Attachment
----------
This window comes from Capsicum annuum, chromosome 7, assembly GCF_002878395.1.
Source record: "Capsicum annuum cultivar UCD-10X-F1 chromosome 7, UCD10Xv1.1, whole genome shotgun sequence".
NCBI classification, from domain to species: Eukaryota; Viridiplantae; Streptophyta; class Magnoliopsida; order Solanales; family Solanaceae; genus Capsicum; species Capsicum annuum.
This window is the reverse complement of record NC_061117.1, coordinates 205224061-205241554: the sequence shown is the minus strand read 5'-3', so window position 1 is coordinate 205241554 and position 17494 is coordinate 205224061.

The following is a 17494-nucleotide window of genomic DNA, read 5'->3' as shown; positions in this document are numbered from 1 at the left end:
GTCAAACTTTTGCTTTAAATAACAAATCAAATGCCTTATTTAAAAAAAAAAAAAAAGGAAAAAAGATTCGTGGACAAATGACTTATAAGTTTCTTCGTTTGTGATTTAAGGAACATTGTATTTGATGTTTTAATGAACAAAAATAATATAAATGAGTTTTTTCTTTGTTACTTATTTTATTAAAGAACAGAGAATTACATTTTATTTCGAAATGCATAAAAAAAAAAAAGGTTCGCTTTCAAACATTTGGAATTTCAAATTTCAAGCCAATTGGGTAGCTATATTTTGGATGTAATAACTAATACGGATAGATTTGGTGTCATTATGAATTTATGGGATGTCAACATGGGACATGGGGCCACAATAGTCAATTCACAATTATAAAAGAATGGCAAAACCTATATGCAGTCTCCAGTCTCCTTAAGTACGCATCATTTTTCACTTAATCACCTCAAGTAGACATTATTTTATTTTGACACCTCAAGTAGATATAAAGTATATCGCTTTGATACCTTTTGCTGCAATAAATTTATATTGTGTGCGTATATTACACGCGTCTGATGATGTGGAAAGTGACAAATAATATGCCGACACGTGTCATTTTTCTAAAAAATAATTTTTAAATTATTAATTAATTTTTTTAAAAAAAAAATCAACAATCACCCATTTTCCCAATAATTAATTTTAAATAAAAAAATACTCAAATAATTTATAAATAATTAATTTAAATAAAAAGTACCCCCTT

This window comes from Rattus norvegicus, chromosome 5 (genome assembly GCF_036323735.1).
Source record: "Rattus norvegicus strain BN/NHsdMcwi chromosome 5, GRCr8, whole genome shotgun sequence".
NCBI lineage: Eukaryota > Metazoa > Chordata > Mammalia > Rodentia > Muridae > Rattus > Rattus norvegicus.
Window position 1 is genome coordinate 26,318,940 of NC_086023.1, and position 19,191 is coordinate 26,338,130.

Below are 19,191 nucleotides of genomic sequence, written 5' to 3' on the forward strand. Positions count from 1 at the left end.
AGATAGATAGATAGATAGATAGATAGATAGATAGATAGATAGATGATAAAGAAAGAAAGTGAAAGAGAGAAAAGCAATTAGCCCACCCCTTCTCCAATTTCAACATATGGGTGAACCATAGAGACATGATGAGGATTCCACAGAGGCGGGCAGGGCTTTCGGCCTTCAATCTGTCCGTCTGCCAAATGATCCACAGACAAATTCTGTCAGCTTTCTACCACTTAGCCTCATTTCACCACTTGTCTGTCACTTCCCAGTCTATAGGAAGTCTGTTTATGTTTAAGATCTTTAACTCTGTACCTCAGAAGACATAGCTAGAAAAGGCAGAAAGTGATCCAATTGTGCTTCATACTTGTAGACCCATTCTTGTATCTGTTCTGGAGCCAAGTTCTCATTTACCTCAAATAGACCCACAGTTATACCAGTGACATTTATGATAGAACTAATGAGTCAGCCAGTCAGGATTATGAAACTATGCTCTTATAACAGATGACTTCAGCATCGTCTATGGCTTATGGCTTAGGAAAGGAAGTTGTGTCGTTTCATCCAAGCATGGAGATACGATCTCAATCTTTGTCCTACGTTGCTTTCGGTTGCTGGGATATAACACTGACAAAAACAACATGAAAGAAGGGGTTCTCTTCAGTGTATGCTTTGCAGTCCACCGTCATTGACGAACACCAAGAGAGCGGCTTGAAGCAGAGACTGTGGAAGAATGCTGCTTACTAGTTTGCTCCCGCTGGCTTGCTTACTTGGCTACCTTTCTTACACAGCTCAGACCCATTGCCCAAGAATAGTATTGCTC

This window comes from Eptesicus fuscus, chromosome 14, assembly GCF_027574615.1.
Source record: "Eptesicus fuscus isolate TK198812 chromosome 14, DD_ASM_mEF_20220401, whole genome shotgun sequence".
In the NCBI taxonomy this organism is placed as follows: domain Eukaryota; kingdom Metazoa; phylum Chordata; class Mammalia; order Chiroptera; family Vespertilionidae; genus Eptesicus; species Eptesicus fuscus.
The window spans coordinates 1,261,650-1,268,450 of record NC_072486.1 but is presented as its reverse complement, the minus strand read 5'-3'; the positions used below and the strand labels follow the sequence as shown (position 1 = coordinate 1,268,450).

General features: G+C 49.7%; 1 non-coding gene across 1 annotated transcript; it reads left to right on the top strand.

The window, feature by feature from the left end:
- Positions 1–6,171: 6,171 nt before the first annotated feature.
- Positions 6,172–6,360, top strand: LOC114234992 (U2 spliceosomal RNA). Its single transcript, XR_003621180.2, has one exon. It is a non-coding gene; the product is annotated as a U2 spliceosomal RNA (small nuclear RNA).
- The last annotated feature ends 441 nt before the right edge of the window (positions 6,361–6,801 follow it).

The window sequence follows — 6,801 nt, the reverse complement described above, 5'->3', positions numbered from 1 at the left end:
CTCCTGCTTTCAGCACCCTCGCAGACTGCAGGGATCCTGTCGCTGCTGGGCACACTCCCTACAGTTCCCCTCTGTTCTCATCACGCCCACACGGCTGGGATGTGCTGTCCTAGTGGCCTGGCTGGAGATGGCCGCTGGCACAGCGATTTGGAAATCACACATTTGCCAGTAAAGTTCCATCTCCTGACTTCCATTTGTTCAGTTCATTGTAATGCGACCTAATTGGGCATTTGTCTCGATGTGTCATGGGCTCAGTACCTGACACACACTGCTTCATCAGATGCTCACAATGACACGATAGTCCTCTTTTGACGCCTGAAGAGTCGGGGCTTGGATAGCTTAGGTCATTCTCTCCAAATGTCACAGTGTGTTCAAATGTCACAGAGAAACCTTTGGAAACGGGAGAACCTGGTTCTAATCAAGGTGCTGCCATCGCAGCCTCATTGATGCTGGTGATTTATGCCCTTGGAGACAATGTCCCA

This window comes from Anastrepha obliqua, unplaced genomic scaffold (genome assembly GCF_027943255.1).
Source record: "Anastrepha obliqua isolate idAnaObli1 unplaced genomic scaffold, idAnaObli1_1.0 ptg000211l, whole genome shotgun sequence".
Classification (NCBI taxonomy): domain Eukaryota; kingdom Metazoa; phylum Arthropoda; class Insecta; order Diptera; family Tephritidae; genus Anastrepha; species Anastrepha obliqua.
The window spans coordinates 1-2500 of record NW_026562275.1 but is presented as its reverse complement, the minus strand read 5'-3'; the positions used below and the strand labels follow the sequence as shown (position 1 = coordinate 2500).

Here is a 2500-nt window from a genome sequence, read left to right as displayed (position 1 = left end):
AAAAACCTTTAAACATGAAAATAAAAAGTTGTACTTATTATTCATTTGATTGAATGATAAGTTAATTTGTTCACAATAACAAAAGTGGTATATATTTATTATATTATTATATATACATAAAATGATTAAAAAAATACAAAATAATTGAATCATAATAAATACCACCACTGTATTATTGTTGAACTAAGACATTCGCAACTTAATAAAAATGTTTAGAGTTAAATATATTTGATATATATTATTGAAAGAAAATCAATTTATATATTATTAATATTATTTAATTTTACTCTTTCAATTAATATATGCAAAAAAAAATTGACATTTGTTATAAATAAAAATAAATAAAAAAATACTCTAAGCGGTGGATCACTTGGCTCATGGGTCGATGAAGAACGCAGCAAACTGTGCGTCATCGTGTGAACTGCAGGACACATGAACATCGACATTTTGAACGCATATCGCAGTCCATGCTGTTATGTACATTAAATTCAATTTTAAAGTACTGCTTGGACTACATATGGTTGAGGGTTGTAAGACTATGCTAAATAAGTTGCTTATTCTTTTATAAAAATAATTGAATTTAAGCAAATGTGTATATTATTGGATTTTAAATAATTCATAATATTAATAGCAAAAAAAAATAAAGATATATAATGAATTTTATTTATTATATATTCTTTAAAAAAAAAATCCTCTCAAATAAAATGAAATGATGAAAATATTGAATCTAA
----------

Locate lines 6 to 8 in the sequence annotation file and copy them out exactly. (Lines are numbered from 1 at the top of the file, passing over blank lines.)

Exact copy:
GTCAAACTTTTGCTTTAAATAACAAATCAAATGCCTTATTTAAAAAAAAAAAAAAAGGAAAAAAGATTCGTGGACAAATGACTTATAAGTTTCTTCGTTTGTGATTTAAGGAACATTGTATTTGATGTTTTAATGAACAAAAATAATATAAATGAGTTTTTTCTTTGTTACTTATTTTATTAAAGAACAGAGAATTACATTTTATTTCGAAATGCATAAAAAAAAAAAAGGTTCGCTTTCAAACATTTGGAATTTCAAATTTCAAGCCAATTGGGTAGCTATATTTTGGATGTAATAACTAATACGGATAGATTTGGTGTCATTATGAATTTATGGGATGTCAACATGGGACATGGGGCCACAATAGTCAATTCACAATTATAAAAGAATGGCAAAACCTATATGCAGTCTCCAGTCTCCTTAAGTACGCATCATTTTTCACTTAATCACCTCAAGTAGACATTATTTTATTTTGACACCTCAAGTAGATATAAAGTATATCGCTTTGATACCTTTTGCTGCAATAAATTTATATTGTGTGCGTATATTACACGCGTCTGATGATGTGGAAAGTGACAAATAATATGCCGACACGTGTCATTTTTCTAAAAAATAATTTTTAAATTATTAATTAATTTTTTTAAAAAAAAAATCAACAATCACCCATTTTCCCAATAATTAATTTTAAATAAAAAAATACTCAAATAATTTATAAATAATTAATTTAAATAAAAAGTACCCCCTT

This window comes from Rattus norvegicus, chromosome 5 (genome assembly GCF_036323735.1).
Source record: "Rattus norvegicus strain BN/NHsdMcwi chromosome 5, GRCr8, whole genome shotgun sequence".